There’s a rat in my kitchen, what are you going to do?
I’ve been living in your cramped little four-bed semi for several years now. Don’t get me wrong, me and my three housemates have had some great times living together, what with all the wild parties, barbecues and orgies you’ve allowed us to throw. It’s been a blast and I’m extremely grateful.
However, as you know, one of my housemates is close to moving out. For the time being, I’ve persuaded her to stay. But it was a close-run thing. Personally, I’m relieved that the air of uncertainty my housemate created has now dissipated and I’m happy to inform you that, for now, all four of us will be remaining under the same roof.
What this little episode has highlighted is that there are long-standing differences within this household and, in particular, I feel there are several issues that remain unresolved. What we all agree on is that the status quo cannot be allowed to continue.
As a landlord, I expect your main concern is that we pay the rent and keep your property in good working order. But you must recognise that the role of landlord comes with certain responsibilities. A number of our recent letters to you, requesting basic maintenance, have gone unanswered. This has contributed to an air of hostility which continues to permeate through this house.
In particular, the problem with the overflowing toilet has become critical. There is also a rat infestation in the kitchen. I’m afraid papering over the cracks just won’t do.
Up until now, since we were thrown together all those years ago, this house has been run on the basis of mutual trust between all parties concerned. Unlike other households, we have not deemed it necessary to bother with such formal frivolities as a tenancy agreement.
Quite frankly, your house is in chaos. You have neglected your duties as a landlord and your tenants have begun to take liberties. They’ve begun painting their rooms all sorts of crazy colours, erecting shelves and even using Blutack.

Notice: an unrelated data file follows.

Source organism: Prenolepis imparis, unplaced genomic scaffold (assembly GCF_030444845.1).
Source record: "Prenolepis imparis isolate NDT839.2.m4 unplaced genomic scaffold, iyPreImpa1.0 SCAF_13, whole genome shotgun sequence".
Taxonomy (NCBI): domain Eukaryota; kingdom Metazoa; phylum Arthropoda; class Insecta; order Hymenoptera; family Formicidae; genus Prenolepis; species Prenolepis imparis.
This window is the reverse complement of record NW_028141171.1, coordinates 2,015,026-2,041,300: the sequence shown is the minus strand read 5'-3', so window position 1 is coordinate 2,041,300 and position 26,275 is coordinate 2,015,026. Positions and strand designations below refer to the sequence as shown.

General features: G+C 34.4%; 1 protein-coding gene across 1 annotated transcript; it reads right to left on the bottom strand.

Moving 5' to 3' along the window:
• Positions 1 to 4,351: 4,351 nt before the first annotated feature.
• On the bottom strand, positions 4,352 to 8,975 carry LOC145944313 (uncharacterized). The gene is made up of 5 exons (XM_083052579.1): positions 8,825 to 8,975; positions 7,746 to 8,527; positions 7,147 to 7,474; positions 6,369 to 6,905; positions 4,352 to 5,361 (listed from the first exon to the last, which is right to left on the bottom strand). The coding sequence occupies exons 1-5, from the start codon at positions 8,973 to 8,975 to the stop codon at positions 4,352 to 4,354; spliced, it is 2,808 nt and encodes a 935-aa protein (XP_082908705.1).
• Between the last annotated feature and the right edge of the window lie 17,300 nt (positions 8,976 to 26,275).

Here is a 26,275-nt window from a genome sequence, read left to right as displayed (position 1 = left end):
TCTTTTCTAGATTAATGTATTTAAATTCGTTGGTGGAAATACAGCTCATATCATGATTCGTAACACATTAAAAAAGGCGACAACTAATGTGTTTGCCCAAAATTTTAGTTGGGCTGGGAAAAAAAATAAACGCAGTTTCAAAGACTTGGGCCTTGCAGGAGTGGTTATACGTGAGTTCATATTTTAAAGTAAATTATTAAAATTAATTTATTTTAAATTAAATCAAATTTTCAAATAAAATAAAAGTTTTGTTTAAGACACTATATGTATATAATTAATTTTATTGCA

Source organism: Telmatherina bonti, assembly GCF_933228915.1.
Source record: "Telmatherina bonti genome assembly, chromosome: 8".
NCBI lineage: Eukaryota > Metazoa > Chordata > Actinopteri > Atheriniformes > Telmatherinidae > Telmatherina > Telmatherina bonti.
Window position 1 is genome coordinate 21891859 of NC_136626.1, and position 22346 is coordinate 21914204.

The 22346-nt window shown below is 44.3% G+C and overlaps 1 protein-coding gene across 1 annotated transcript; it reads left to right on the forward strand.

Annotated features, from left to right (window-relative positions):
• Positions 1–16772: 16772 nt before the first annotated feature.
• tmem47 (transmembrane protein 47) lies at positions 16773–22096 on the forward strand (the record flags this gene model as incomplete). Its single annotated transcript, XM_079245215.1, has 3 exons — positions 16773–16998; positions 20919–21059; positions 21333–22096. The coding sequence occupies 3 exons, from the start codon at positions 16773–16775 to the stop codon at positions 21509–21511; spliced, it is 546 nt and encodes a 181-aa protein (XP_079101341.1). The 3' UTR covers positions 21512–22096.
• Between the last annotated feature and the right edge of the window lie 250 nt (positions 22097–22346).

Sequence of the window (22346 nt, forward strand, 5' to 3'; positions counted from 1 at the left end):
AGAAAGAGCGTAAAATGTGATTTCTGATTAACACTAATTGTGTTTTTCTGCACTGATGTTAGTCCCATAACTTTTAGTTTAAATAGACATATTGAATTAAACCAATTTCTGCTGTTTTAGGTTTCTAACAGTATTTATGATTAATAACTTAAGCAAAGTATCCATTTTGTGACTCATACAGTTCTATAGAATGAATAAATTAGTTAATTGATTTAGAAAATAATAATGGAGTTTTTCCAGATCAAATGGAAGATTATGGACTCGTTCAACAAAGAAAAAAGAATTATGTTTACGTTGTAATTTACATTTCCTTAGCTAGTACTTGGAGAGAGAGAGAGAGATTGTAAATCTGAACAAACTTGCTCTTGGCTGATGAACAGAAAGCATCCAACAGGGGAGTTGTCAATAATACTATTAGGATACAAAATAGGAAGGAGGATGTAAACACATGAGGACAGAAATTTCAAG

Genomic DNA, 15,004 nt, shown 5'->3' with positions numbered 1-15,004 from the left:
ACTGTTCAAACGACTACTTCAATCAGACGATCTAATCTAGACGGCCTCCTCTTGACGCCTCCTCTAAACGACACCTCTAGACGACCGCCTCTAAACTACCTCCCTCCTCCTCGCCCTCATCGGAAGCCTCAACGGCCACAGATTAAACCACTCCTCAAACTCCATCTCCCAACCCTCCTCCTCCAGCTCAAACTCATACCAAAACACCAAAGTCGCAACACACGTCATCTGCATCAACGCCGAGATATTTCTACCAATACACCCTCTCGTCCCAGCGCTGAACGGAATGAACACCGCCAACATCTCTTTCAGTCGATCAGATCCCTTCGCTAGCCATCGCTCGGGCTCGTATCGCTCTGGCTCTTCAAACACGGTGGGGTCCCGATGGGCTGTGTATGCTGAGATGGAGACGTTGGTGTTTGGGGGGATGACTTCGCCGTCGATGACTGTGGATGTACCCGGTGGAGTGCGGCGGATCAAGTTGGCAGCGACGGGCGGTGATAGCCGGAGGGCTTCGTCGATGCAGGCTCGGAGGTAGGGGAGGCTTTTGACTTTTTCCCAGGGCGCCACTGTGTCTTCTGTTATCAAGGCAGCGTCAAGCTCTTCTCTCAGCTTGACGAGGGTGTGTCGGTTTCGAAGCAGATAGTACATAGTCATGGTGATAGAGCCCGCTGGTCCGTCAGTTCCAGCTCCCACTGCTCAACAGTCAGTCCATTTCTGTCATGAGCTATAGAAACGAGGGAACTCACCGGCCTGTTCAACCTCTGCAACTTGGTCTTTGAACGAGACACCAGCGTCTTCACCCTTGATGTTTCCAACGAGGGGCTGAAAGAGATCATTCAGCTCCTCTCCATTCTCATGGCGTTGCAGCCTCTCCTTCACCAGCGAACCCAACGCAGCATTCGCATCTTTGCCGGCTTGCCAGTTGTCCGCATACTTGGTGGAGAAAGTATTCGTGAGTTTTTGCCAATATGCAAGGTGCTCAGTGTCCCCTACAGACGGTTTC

But these are liberties you’ve allowed them to take. You’ve said to each of them that they can do what they like with their own rooms. Yet I – the tenant who pays the most rent and has by far the biggest bedroom – can do nothing.
How can that be fair?
Up until now I’ve sat here quietly, not really minding, happy with my lot and the fact that my housemates will never be able to fit a sofa in their rooms.
What you’ve done, by granting my housemates semi-autonomy over their bedrooms, is you’ve given them a glimpse of what life could be like if they one day moved out.
By trying to keep my housemates sweet, by throwing them a bone in case they get jealous of my home cinema system, you have inadvertently made the separation of this household more appealing to them.
For the first few years we lived together we used to share all our meals. Now, we all cook and eat separately. And I bet you can guess who gets left with the washing up?
The last time one of your tenants walked out, she left the rest of us to look after her new-born baby. We did our best for that child but I’m afraid she will forever suffer severe abandonment issues.
Don’t get me wrong, I’ve always been happy to share with three housemates. There was some scepticism when you decided we should all be living under one roof, but on the whole it has worked rather well.
I know you’re keen for us to stay together, too. For one thing, we’ve made you very rich and powerful. Obviously, things were a lot better before you were forced to sell most of your property empire, but at least you’ve managed to retain a degree of influence with the local council.
What I’m asking for is not permission for me to decorate my room or put new curtains up. That sort of thing is all well and good but it doesn’t get to the root of the problem.
We need fair rent distribution, proportional to the size of our rooms. We need a cleaning rota. We need equal access to the remote control. But above all, what we need is a contract, a clear set of rules that explicitly sets out what our rights and responsibilities are as tenants, and what yours are as a landlord.
Because of the convoluted mess this household has been allowed to become, I’m afraid a tenancy agreement is the only way now to sort this out.
Every other house on our street has one, so why shouldn’t we? In an ideal world we could carry on living harmoniously without any rules or regulations to bind us all together. But in this new, complex society we’re living in, I’m afraid it is just no longer feasible.
Despite the recent murmurings of discontent from one of my housemates, we remain united. For the time being. But the situation will only deteriorate unless this matter is dealt with now.
Let’s start an open discussion, with everyone, about what we’d like this tenancy agreement to consist of. Let’s make sure we’re all happy with it. But let’s make sure that discussion starts now.
Else, I fear this household’s days are numbered. And I tell you one thing. It won’t be me who cleans the toilet when the time comes to leave.